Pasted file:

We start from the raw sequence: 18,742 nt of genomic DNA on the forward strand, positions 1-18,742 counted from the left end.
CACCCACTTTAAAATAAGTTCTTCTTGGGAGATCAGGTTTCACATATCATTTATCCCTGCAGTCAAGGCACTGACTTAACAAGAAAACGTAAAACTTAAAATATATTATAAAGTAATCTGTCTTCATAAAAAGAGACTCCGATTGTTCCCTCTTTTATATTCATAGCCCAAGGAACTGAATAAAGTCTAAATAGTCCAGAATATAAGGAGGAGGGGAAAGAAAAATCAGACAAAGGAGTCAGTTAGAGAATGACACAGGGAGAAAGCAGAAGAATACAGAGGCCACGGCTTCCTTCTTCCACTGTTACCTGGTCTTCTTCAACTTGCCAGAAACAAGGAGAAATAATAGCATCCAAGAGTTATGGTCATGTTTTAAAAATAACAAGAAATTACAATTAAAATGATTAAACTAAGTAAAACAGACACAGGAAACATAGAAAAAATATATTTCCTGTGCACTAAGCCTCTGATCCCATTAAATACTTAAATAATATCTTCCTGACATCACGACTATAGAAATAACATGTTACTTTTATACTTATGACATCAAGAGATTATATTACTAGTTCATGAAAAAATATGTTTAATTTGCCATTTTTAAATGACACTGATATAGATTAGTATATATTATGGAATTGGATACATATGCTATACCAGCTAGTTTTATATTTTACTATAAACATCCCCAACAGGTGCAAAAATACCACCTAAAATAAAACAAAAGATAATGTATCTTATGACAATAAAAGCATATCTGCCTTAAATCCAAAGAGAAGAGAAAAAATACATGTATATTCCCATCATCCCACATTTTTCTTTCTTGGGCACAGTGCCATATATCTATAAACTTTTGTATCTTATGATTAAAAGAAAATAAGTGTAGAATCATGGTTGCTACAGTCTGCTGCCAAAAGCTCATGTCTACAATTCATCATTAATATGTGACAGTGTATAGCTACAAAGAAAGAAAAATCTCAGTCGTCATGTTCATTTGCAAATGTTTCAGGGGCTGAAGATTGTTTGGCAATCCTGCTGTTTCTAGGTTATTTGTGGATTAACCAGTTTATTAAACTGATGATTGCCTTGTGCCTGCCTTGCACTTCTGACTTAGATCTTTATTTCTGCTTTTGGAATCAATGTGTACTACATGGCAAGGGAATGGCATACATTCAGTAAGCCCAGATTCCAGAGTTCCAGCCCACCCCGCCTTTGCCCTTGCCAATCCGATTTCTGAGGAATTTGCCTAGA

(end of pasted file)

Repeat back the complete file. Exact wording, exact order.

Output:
We start from the raw sequence: 18,742 nt of genomic DNA on the forward strand, positions 1-18,742 counted from the left end.
CACCCACTTTAAAATAAGTTCTTCTTGGGAGATCAGGTTTCACATATCATTTATCCCTGCAGTCAAGGCACTGACTTAACAAGAAAACGTAAAACTTAAAATATATTATAAAGTAATCTGTCTTCATAAAAAGAGACTCCGATTGTTCCCTCTTTTATATTCATAGCCCAAGGAACTGAATAAAGTCTAAATAGTCCAGAATATAAGGAGGAGGGGAAAGAAAAATCAGACAAAGGAGTCAGTTAGAGAATGACACAGGGAGAAAGCAGAAGAATACAGAGGCCACGGCTTCCTTCTTCCACTGTTACCTGGTCTTCTTCAACTTGCCAGAAACAAGGAGAAATAATAGCATCCAAGAGTTATGGTCATGTTTTAAAAATAACAAGAAATTACAATTAAAATGATTAAACTAAGTAAAACAGACACAGGAAACATAGAAAAAATATATTTCCTGTGCACTAAGCCTCTGATCCCATTAAATACTTAAATAATATCTTCCTGACATCACGACTATAGAAATAACATGTTACTTTTATACTTATGACATCAAGAGATTATATTACTAGTTCATGAAAAAATATGTTTAATTTGCCATTTTTAAATGACACTGATATAGATTAGTATATATTATGGAATTGGATACATATGCTATACCAGCTAGTTTTATATTTTACTATAAACATCCCCAACAGGTGCAAAAATACCACCTAAAATAAAACAAAAGATAATGTATCTTATGACAATAAAAGCATATCTGCCTTAAATCCAAAGAGAAGAGAAAAAATACATGTATATTCCCATCATCCCACATTTTTCTTTCTTGGGCACAGTGCCATATATCTATAAACTTTTGTATCTTATGATTAAAAGAAAATAAGTGTAGAATCATGGTTGCTACAGTCTGCTGCCAAAAGCTCATGTCTACAATTCATCATTAATATGTGACAGTGTATAGCTACAAAGAAAGAAAAATCTCAGTCGTCATGTTCATTTGCAAATGTTTCAGGGGCTGAAGATTGTTTGGCAATCCTGCTGTTTCTAGGTTATTTGTGGATTAACCAGTTTATTAAACTGATGATTGCCTTGTGCCTGCCTTGCACTTCTGACTTAGATCTTTATTTCTGCTTTTGGAATCAATGTGTACTACATGGCAAGGGAATGGCATACATTCAGTAAGCCCAGATTCCAGAGTTCCAGCCCACCCCGCCTTTGCCCTTGCCAATCCGATTTCTGAGGAATTTGCCTAGA